As many runners will testify, there’s something magical about the action of running and not least of all, about running as fast as one can. So this intoxicating sensation coupled with the competitive drive and love of the outdoors inherited from my Dad is what got me going and had me joining Folkestone AC after my 400m try-out.

How many years have you been running for?

On and off, I’ve been running for over 50 years, though to be honest my running life splits into two distinct phases: the first 12 and the last 12 up to the present day, with not much in between when I spent more time keeping fit by cycling to and from work and/or walking on the Downs.

Up until 1975, when we moved to Maidstone, I was a regular with Folkestone AC and got to know the likes of Mike Gratton and Cliff Temple. Though my introduction to the club was on the track, my main focus and love was cross country, both at school and with the club itself. We used to compete in the Kent cross country league and I’ve fond memories of charging through all kinds muddy, boggy, slippery and generally wet terrain on many a cold and rainy Saturday afternoon in the depths of winter.

Once in Maidstone, I joined the Invicta club, which, though based in Canterbury, included several members from across Kent. When I left school, I worked for the Midland Bank (in Maidstone) for a year and one of my work colleagues was with Invicta. That’s probably what prompted me to join. We used to go running together at lunchtimes.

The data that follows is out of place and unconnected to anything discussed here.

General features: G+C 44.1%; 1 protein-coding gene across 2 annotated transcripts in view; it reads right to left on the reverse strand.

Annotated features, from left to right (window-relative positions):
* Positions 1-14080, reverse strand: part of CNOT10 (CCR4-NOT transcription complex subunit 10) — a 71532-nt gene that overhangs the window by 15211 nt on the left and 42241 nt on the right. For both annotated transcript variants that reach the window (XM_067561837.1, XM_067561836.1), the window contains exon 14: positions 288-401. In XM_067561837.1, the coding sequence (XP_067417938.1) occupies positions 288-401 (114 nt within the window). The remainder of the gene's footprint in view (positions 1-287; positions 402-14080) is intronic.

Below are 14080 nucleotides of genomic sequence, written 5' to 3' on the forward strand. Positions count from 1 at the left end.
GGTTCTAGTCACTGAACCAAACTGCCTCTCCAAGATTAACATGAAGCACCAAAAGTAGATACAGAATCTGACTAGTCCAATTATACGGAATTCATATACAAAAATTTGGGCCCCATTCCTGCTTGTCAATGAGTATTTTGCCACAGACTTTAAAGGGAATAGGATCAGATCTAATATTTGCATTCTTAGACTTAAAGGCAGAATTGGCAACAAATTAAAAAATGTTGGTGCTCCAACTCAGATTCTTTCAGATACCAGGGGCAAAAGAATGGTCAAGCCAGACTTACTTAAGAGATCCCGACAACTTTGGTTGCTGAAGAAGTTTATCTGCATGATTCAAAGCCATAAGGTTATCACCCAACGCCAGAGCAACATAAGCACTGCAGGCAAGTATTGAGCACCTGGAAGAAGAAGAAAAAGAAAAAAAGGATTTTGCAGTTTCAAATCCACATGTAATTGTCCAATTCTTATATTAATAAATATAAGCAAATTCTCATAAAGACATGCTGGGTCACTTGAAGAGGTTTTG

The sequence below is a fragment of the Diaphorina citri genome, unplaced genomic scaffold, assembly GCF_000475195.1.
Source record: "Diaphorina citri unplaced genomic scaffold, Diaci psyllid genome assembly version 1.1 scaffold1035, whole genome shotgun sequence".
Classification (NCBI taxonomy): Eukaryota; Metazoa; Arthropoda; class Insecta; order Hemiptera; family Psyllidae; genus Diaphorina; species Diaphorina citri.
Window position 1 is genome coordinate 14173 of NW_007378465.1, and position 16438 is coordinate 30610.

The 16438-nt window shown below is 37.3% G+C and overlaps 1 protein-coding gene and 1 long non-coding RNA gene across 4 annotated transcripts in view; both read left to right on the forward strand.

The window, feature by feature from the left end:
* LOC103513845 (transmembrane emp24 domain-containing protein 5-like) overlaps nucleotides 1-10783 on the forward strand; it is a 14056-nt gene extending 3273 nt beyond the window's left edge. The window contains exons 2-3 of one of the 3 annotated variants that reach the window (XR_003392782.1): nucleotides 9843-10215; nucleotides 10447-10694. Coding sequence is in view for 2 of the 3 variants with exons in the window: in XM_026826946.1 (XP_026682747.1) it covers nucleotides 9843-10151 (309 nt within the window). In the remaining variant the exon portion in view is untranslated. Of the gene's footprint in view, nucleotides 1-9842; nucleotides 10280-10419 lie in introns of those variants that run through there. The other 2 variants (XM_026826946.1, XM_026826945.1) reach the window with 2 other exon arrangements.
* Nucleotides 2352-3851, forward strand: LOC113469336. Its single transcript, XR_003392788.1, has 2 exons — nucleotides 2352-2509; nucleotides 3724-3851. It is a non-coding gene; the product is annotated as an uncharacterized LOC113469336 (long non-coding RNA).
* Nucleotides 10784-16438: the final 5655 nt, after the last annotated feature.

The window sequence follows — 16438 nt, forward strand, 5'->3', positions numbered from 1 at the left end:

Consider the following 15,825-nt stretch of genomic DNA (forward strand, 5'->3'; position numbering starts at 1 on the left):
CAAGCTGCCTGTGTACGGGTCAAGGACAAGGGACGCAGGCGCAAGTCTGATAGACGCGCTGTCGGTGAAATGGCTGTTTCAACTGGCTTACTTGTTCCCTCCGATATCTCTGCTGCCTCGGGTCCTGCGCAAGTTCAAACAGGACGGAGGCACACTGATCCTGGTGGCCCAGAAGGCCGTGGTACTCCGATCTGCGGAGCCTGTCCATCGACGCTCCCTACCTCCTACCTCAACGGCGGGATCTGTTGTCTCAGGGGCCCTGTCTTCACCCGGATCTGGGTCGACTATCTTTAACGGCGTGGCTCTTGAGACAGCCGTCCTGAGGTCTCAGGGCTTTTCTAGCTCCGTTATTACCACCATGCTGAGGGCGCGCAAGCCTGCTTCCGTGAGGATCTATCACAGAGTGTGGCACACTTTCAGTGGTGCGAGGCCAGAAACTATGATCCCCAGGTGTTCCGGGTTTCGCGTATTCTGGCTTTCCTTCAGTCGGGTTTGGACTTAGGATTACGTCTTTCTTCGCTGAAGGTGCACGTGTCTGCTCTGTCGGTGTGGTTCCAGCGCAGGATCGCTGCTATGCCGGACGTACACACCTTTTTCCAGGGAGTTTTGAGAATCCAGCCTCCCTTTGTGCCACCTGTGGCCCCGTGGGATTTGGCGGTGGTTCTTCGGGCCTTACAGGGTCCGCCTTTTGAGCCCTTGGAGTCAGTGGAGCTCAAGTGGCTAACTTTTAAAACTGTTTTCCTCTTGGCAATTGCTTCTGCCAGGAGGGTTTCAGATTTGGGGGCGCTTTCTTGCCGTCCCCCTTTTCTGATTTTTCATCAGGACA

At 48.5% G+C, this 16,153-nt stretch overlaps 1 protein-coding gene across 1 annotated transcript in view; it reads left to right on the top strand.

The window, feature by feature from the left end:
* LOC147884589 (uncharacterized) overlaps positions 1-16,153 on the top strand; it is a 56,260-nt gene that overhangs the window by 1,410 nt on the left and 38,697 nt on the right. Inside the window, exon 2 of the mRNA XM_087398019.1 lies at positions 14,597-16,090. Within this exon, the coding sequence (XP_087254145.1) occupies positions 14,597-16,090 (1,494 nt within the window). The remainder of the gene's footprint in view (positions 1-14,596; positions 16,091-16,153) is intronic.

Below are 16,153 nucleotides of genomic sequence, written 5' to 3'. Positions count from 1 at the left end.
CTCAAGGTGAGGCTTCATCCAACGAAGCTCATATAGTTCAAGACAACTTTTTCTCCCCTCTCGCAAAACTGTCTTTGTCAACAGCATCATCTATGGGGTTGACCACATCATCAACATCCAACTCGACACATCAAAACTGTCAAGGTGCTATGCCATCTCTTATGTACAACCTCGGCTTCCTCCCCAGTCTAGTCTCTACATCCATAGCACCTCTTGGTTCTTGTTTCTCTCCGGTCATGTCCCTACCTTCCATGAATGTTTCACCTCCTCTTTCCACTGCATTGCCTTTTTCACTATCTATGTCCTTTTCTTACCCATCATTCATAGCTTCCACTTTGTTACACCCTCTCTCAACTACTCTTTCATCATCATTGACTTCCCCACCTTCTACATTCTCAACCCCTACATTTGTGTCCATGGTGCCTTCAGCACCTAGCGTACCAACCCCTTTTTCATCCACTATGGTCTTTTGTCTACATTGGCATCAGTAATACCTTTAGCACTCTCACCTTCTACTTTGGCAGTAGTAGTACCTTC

When did you join the Hedgehoppers and why/what made you become a regular?

I joined Hedgehoppers late September/early October 2018. I was well into my second and current running phase by that time, having persuaded myself when I turned 50 that maybe there was still some life and ‘spring’ left in the legs. Of course this second love affair with running brought with it the all too familiar ‘boom and bust’ injury cycle. To my running mind, the years between my early twenties and late forties didn’t exist. It told me I could just pick up where I left off. Doh! The Mrs suggested I join a club and learned to run sensibly, thereby avoiding the injury cycle and physiotherapist bills. Needless to say, though there are many ‘sensible’ Hoppers, I’m still not following their good example!